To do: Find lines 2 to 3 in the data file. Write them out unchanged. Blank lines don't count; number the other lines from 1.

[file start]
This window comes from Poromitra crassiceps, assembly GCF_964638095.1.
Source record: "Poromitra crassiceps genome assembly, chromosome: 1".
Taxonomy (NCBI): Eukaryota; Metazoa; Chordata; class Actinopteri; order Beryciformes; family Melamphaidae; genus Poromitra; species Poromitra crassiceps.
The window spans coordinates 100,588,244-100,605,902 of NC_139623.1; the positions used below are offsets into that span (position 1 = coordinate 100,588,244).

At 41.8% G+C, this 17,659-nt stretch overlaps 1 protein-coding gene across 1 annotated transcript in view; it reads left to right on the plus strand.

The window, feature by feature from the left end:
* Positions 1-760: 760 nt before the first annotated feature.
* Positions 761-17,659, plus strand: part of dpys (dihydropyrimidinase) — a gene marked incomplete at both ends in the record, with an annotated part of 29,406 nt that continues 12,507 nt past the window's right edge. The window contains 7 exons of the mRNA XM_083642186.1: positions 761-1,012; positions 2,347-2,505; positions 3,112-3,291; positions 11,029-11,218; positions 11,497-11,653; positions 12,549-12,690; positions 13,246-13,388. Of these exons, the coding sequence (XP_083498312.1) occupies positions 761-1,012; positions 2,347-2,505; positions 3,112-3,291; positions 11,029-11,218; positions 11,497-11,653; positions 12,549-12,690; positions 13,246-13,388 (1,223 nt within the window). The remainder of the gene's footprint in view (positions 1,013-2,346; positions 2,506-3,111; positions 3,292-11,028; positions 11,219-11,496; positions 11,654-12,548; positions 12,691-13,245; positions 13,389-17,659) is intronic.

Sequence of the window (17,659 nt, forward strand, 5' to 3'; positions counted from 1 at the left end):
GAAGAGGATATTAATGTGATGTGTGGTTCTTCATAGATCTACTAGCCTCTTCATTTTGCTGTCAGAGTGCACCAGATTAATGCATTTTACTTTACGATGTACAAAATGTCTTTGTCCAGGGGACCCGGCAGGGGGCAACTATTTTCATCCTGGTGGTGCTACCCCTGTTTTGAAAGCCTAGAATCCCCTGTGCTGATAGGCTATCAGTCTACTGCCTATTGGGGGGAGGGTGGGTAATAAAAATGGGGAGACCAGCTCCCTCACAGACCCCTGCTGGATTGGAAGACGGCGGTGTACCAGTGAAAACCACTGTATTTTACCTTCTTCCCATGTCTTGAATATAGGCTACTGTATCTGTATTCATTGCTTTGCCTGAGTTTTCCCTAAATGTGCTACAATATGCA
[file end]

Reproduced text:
Source record: "Poromitra crassiceps genome assembly, chromosome: 1".
Taxonomy (NCBI): Eukaryota; Metazoa; Chordata; class Actinopteri; order Beryciformes; family Melamphaidae; genus Poromitra; species Poromitra crassiceps.